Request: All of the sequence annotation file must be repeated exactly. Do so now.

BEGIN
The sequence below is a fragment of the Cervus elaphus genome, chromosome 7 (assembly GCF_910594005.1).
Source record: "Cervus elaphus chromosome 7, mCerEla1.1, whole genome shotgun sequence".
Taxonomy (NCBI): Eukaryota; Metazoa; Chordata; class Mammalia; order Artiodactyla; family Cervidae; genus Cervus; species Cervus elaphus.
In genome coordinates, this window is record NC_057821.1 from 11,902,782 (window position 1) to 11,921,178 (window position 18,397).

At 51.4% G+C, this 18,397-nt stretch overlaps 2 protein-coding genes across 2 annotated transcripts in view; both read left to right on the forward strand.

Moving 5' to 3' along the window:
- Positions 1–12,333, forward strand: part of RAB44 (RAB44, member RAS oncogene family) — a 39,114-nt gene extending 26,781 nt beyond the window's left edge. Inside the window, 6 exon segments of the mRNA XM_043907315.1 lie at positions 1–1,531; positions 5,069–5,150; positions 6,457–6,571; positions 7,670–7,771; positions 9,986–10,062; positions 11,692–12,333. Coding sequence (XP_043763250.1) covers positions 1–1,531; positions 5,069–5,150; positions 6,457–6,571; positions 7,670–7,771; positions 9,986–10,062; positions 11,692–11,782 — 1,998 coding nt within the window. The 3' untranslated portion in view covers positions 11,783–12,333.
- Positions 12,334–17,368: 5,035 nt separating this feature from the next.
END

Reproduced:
The sequence below is a fragment of the Cervus elaphus genome, chromosome 7 (assembly GCF_910594005.1).
Source record: "Cervus elaphus chromosome 7, mCerEla1.1, whole genome shotgun sequence".
Taxonomy (NCBI): Eukaryota; Metazoa; Chordata; class Mammalia; order Artiodactyla; family Cervidae; genus Cervus; species Cervus elaphus.
In genome coordinates, this window is record NC_057821.1 from 11,902,782 (window position 1) to 11,921,178 (window position 18,397).

At 51.4% G+C, this 18,397-nt stretch overlaps 2 protein-coding genes across 2 annotated transcripts in view; both read left to right on the forward strand.

Moving 5' to 3' along the window:
- Positions 1–12,333, forward strand: part of RAB44 (RAB44, member RAS oncogene family) — a 39,114-nt gene extending 26,781 nt beyond the window's left edge. Inside the window, 6 exon segments of the mRNA XM_043907315.1 lie at positions 1–1,531; positions 5,069–5,150; positions 6,457–6,571; positions 7,670–7,771; positions 9,986–10,062; positions 11,692–12,333. Coding sequence (XP_043763250.1) covers positions 1–1,531; positions 5,069–5,150; positions 6,457–6,571; positions 7,670–7,771; positions 9,986–10,062; positions 11,692–11,782 — 1,998 coding nt within the window. The 3' untranslated portion in view covers positions 11,783–12,333.
- Positions 12,334–17,368: 5,035 nt separating this feature from the next.